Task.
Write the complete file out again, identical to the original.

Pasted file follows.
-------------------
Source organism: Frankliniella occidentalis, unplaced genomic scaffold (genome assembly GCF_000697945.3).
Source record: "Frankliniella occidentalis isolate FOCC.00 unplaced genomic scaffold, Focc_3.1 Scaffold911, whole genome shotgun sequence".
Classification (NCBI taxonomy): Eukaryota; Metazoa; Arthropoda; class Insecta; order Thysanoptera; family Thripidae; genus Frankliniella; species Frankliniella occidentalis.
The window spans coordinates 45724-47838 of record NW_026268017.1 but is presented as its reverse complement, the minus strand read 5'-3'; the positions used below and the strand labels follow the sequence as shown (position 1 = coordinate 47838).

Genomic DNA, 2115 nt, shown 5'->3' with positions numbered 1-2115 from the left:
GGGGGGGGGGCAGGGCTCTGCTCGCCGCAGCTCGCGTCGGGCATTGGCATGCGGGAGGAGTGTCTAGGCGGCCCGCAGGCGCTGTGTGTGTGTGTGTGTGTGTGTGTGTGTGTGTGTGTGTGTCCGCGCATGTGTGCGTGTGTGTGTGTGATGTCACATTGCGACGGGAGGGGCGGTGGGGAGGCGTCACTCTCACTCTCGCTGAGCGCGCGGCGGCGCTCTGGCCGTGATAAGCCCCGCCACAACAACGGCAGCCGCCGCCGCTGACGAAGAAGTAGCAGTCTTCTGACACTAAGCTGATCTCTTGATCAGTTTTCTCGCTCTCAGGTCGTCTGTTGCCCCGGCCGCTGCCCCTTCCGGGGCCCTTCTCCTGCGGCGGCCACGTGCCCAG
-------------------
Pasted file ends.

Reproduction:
Source organism: Frankliniella occidentalis, unplaced genomic scaffold (genome assembly GCF_000697945.3).
Source record: "Frankliniella occidentalis isolate FOCC.00 unplaced genomic scaffold, Focc_3.1 Scaffold911, whole genome shotgun sequence".
Classification (NCBI taxonomy): Eukaryota; Metazoa; Arthropoda; class Insecta; order Thysanoptera; family Thripidae; genus Frankliniella; species Frankliniella occidentalis.
The window spans coordinates 45724-47838 of record NW_026268017.1 but is presented as its reverse complement, the minus strand read 5'-3'; the positions used below and the strand labels follow the sequence as shown (position 1 = coordinate 47838).

Genomic DNA, 2115 nt, shown 5'->3' with positions numbered 1-2115 from the left:
GGGGGGGGGGCAGGGCTCTGCTCGCCGCAGCTCGCGTCGGGCATTGGCATGCGGGAGGAGTGTCTAGGCGGCCCGCAGGCGCTGTGTGTGTGTGTGTGTGTGTGTGTGTGTGTGTGTGTGTGTCCGCGCATGTGTGCGTGTGTGTGTGTGATGTCACATTGCGACGGGAGGGGCGGTGGGGAGGCGTCACTCTCACTCTCGCTGAGCGCGCGGCGGCGCTCTGGCCGTGATAAGCCCCGCCACAACAACGGCAGCCGCCGCCGCTGACGAAGAAGTAGCAGTCTTCTGACACTAAGCTGATCTCTTGATCAGTTTTCTCGCTCTCAGGTCGTCTGTTGCCCCGGCCGCTGCCCCTTCCGGGGCCCTTCTCCTGCGGCGGCCACGTGCCCAG